So, what label should you look for when shopping for poultry products? Though unintuitive, the most restrictive label is not regulated by the USDA at all. Pasture Raised eggs MUST be certified humane as well. Any eggs that are labeled Pasture Raised but not certified humane are misleading. Certified Pasture Raised eggs must give each hen 108 square-feet to roam and a covering for when weather conditions get rough. This amount of acreage allows for rotating flocks so that they always have fresh food to pick at. We love Vital Farms, who not only have all the certifications, but also an amazing Instagram page featuring their lovely girls!
2. All Natural
All Natural and 100% Natural are probably some of the most prevalent terms we see. The labels are used on everything from cereal to cosmetics to cleaning products. Sadly, the definition of All Natural is vague, and there are few explicit requirements. Currently, the FDA defines “natural” as “nothing artificial or synthetic (including all color additives regardless of source) has been included in, or has been added to, a food that would not normally be expected to be in that food.” What’s “expected” to be in food is clearly very subjective. As a result, foods that are heavily processed or contain artificial ingredients may be legally labeled natural.
Understandably, shoppers have very different perceptions of what “natural” means. According to National Geographic, a 2014 report revealed that about two-thirds of Americans thought “natural” meant that the item was free of artificial ingredients, pesticides, or genetically modified ingredients. A 2015 Consumer Reports survey on natural food labels revealed similar sentiments about natural meat and poultry. Over half of respondents thought “natural” referred to meat that was free of GMOs, antibiotics, artificial colors and flavors, and had no artificial colors/flavors in the feed.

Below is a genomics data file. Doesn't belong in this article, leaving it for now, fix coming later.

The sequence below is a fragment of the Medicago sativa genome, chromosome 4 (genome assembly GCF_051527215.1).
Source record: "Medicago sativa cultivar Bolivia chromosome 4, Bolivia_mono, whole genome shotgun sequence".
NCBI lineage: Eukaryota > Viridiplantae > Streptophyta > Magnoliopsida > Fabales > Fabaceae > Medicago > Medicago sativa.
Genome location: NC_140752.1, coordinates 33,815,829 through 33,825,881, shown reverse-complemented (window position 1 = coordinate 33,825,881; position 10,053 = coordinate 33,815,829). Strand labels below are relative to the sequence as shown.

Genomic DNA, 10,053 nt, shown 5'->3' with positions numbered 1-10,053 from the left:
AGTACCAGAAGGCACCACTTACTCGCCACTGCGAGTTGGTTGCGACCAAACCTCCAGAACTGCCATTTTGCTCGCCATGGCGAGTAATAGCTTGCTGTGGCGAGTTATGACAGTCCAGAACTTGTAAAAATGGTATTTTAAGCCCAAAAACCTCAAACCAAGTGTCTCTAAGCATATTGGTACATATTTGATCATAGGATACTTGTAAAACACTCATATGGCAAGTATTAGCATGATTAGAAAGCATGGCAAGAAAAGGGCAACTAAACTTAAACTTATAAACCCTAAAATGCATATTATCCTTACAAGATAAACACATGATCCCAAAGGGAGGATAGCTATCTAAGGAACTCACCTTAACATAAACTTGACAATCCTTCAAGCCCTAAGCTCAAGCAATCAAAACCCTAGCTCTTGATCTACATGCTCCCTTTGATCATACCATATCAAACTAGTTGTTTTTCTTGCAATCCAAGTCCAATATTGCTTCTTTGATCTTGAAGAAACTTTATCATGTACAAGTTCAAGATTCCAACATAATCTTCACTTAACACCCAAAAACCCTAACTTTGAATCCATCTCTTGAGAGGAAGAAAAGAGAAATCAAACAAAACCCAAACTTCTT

These statistics are pretty daunting; it’s hard to think that people who care about eating natural, healthy foods are being duped all the time. But there are indicators that things might change. In 2014, the FDA formally requested the public to comment on revising the definition of natural foods. Comments closed in May 2016 with 7,600 responses! Hopefully, this was the first step in making a more clear and regulated labeling of natural foods.
3. Sustainable Palm Oil (or RSPO-certified Palm Oil)